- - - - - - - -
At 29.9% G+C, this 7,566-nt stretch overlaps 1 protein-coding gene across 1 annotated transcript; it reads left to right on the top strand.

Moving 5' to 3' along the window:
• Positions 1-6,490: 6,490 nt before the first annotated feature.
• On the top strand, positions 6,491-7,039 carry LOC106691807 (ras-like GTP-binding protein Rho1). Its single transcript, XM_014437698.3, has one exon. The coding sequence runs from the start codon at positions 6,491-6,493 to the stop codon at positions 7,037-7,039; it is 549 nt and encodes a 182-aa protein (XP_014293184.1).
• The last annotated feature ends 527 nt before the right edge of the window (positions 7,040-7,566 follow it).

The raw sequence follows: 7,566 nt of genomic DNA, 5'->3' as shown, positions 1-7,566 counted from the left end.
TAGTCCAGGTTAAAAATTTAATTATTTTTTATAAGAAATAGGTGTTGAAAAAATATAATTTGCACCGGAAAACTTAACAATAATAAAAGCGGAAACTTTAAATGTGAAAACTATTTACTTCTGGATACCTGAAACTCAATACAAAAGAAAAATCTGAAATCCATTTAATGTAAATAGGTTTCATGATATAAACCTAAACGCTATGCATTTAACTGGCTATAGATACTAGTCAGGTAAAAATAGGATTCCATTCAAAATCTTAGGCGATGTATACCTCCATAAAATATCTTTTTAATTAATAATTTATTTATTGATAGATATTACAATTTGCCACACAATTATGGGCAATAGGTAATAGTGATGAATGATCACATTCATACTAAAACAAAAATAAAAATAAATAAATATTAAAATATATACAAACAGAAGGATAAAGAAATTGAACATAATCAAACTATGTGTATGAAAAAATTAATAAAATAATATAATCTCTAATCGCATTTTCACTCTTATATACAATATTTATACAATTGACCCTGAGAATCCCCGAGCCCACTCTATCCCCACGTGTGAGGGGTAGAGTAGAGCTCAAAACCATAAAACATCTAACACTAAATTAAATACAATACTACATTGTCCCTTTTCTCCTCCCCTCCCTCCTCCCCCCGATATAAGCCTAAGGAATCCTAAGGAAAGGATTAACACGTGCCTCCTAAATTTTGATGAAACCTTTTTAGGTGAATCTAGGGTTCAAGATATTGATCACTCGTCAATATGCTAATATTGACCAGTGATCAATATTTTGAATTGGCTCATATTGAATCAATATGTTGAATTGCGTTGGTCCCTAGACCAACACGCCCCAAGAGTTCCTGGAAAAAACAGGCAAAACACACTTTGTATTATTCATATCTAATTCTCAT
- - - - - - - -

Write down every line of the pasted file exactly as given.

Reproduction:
At 29.9% G+C, this 7,566-nt stretch overlaps 1 protein-coding gene across 1 annotated transcript; it reads left to right on the top strand.

Moving 5' to 3' along the window:
• Positions 1-6,490: 6,490 nt before the first annotated feature.
• On the top strand, positions 6,491-7,039 carry LOC106691807 (ras-like GTP-binding protein Rho1). Its single transcript, XM_014437698.3, has one exon. The coding sequence runs from the start codon at positions 6,491-6,493 to the stop codon at positions 7,037-7,039; it is 549 nt and encodes a 182-aa protein (XP_014293184.1).
• The last annotated feature ends 527 nt before the right edge of the window (positions 7,040-7,566 follow it).

The raw sequence follows: 7,566 nt of genomic DNA, 5'->3' as shown, positions 1-7,566 counted from the left end.
TAGTCCAGGTTAAAAATTTAATTATTTTTTATAAGAAATAGGTGTTGAAAAAATATAATTTGCACCGGAAAACTTAACAATAATAAAAGCGGAAACTTTAAATGTGAAAACTATTTACTTCTGGATACCTGAAACTCAATACAAAAGAAAAATCTGAAATCCATTTAATGTAAATAGGTTTCATGATATAAACCTAAACGCTATGCATTTAACTGGCTATAGATACTAGTCAGGTAAAAATAGGATTCCATTCAAAATCTTAGGCGATGTATACCTCCATAAAATATCTTTTTAATTAATAATTTATTTATTGATAGATATTACAATTTGCCACACAATTATGGGCAATAGGTAATAGTGATGAATGATCACATTCATACTAAAACAAAAATAAAAATAAATAAATATTAAAATATATACAAACAGAAGGATAAAGAAATTGAACATAATCAAACTATGTGTATGAAAAAATTAATAAAATAATATAATCTCTAATCGCATTTTCACTCTTATATACAATATTTATACAATTGACCCTGAGAATCCCCGAGCCCACTCTATCCCCACGTGTGAGGGGTAGAGTAGAGCTCAAAACCATAAAACATCTAACACTAAATTAAATACAATACTACATTGTCCCTTTTCTCCTCCCCTCCCTCCTCCCCCCGATATAAGCCTAAGGAATCCTAAGGAAAGGATTAACACGTGCCTCCTAAATTTTGATGAAACCTTTTTAGGTGAATCTAGGGTTCAAGATATTGATCACTCGTCAATATGCTAATATTGACCAGTGATCAATATTTTGAATTGGCTCATATTGAATCAATATGTTGAATTGCGTTGGTCCCTAGACCAACACGCCCCAAGAGTTCCTGGAAAAAACAGGCAAAACACACTTTGTATTATTCATATCTAATTCTCAT